The Catholic Medical Association of North America (CMA) has published a document entitled The Negative Impact of Gender Ideology on Children whose approach is based on common sense, sound anthropology, good medical practice, and solid bibliographical references. The report was presented at the association's 92nd convention held in Phoenix, Arizona.
The text states that gender ideology has serious consequences for children and adolescents. Its main goal is to prevent further harm and advocate for medicine based on scientific evidence rather than influenced by deviant ideology.
It notes that countries that have adopted this ideology, such as Britain, Sweden, Finland, Denmark, and France, have begun to change their approach. The report also criticizes the use of hormonal treatments and radical surgery instead of an approach based on psychiatry and emotional support, which is considered the most appropriate medical practice. It highlights the importance of understanding the essential reality of human nature in the face of cultural influences that ignore or distort it.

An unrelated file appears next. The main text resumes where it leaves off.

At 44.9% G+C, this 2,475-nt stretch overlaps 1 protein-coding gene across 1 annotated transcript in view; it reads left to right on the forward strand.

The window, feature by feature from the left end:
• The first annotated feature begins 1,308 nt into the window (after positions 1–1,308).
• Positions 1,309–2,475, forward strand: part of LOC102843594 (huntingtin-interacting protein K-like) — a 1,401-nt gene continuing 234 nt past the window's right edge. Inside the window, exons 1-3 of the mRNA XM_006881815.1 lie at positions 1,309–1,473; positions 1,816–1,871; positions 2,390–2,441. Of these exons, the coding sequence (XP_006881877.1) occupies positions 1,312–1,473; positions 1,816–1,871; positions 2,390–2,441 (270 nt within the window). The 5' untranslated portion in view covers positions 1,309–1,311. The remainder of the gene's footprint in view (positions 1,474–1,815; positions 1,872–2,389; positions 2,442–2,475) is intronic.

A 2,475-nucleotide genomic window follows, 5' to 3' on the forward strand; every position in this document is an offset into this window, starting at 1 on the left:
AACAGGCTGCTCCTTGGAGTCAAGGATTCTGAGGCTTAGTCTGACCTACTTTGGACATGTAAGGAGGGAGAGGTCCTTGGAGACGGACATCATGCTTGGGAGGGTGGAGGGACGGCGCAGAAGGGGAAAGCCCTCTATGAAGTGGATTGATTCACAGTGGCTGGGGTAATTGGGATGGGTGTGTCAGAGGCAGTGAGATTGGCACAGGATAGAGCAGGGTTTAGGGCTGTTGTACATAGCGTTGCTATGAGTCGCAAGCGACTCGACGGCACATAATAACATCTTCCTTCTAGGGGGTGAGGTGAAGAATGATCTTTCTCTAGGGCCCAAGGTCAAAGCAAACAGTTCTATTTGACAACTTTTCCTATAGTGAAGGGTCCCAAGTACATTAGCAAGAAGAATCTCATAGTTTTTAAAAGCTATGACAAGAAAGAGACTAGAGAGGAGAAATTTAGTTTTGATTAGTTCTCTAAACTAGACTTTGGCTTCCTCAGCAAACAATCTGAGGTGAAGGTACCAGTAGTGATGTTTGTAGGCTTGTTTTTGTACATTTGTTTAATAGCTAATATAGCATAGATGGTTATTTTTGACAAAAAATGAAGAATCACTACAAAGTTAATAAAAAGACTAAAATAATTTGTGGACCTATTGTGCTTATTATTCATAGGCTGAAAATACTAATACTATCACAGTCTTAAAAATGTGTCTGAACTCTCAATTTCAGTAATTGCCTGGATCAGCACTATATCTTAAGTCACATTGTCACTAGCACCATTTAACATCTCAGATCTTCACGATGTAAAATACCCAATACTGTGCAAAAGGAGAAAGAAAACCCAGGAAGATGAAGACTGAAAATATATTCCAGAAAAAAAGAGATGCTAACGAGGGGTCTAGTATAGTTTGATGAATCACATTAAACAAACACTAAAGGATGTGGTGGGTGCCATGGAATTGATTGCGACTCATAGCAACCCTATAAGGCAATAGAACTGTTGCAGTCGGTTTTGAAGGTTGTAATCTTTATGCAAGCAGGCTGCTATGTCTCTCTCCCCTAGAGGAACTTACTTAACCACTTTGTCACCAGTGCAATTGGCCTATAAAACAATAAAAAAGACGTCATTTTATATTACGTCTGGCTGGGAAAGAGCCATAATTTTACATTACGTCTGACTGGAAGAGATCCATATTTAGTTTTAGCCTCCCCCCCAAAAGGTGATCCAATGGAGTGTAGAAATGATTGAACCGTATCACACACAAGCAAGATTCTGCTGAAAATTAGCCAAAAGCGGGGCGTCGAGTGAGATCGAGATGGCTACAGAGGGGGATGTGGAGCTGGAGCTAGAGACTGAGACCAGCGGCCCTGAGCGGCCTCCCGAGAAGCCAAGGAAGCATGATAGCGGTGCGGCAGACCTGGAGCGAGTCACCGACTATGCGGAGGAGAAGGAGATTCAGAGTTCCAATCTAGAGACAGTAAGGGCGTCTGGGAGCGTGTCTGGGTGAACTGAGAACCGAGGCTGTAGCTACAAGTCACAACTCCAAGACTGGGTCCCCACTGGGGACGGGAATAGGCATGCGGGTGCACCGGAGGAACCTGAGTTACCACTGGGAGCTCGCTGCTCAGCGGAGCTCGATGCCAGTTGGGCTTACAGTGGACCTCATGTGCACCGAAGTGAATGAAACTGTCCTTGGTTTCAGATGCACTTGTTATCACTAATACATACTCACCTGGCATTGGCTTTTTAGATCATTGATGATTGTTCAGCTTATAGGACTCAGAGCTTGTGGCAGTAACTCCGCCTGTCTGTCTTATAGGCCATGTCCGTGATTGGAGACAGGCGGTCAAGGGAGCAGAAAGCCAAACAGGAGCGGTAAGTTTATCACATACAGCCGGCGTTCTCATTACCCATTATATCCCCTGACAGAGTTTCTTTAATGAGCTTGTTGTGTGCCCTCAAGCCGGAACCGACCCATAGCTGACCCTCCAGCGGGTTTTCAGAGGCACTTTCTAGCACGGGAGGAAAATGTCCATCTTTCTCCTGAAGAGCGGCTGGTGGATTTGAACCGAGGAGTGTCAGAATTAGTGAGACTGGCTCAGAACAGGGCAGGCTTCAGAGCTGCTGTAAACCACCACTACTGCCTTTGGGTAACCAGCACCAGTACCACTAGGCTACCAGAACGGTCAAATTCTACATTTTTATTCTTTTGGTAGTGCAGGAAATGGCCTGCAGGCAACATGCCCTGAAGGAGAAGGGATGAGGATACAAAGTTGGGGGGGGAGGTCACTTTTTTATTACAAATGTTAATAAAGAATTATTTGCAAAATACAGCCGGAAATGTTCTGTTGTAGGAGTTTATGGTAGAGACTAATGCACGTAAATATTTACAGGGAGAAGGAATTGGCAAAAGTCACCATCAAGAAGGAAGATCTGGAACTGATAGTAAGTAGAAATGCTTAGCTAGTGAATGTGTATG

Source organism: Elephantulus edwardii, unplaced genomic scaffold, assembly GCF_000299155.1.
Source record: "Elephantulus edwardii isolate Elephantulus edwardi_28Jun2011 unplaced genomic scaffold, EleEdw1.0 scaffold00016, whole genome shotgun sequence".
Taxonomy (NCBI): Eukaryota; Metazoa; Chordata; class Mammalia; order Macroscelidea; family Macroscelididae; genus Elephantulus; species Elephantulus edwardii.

Furthermore, the assertion that children suffering from gender dysphoria, that is, nonconformity with their biological sex, should undergo early gender reassignment to avoid suicide, is called into question.
The argument made is that there are more effective treatments with fewer side effects, especially given the comorbidities that often accompany this condition. The importance of not reinforcing the confusion is underlined. The report also highlights that 80 to 90% of cases of gender dysphoria in children before puberty disappear on their own by adolescence. Finally, it criticizes the professionalism of sexual reassignment treatments and asserts that they violate the Hippocratic principle of “do no harm.”
The association also defends respect for the freedom of conscience rights of doctors and other health professionals, as well as the right to adequate health education.
In summary, gender ideology with its implications and current medical practices, particularly among children, is considered an irresponsible experiment to say the least.